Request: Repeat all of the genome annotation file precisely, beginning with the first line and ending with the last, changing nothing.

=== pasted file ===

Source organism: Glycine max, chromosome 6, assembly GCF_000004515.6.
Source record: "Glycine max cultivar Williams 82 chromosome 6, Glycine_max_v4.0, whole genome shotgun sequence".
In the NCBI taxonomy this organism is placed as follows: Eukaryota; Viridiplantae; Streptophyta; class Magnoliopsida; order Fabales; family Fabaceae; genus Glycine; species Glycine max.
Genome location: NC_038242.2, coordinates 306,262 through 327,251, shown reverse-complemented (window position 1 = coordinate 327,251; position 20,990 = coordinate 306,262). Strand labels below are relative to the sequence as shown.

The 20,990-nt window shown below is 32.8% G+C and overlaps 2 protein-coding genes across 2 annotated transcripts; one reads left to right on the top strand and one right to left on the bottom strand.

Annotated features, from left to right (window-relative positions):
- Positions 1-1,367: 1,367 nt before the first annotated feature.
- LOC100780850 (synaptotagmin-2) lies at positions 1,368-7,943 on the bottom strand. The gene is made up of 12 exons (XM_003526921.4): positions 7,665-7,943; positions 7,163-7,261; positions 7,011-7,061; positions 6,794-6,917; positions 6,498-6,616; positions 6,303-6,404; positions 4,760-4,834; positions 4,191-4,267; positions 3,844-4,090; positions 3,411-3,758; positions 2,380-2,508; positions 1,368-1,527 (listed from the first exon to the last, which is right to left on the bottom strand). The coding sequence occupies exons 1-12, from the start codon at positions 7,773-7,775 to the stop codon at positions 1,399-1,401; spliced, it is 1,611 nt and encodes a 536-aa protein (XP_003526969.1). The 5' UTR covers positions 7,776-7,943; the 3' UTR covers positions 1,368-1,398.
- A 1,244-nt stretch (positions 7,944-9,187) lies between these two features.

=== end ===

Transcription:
Source organism: Glycine max, chromosome 6, assembly GCF_000004515.6.
Source record: "Glycine max cultivar Williams 82 chromosome 6, Glycine_max_v4.0, whole genome shotgun sequence".
In the NCBI taxonomy this organism is placed as follows: Eukaryota; Viridiplantae; Streptophyta; class Magnoliopsida; order Fabales; family Fabaceae; genus Glycine; species Glycine max.
Genome location: NC_038242.2, coordinates 306,262 through 327,251, shown reverse-complemented (window position 1 = coordinate 327,251; position 20,990 = coordinate 306,262). Strand labels below are relative to the sequence as shown.

The 20,990-nt window shown below is 32.8% G+C and overlaps 2 protein-coding genes across 2 annotated transcripts; one reads left to right on the top strand and one right to left on the bottom strand.

Annotated features, from left to right (window-relative positions):
- Positions 1-1,367: 1,367 nt before the first annotated feature.
- LOC100780850 (synaptotagmin-2) lies at positions 1,368-7,943 on the bottom strand. The gene is made up of 12 exons (XM_003526921.4): positions 7,665-7,943; positions 7,163-7,261; positions 7,011-7,061; positions 6,794-6,917; positions 6,498-6,616; positions 6,303-6,404; positions 4,760-4,834; positions 4,191-4,267; positions 3,844-4,090; positions 3,411-3,758; positions 2,380-2,508; positions 1,368-1,527 (listed from the first exon to the last, which is right to left on the bottom strand). The coding sequence occupies exons 1-12, from the start codon at positions 7,773-7,775 to the stop codon at positions 1,399-1,401; spliced, it is 1,611 nt and encodes a 536-aa protein (XP_003526969.1). The 5' UTR covers positions 7,776-7,943; the 3' UTR covers positions 1,368-1,398.
- A 1,244-nt stretch (positions 7,944-9,187) lies between these two features.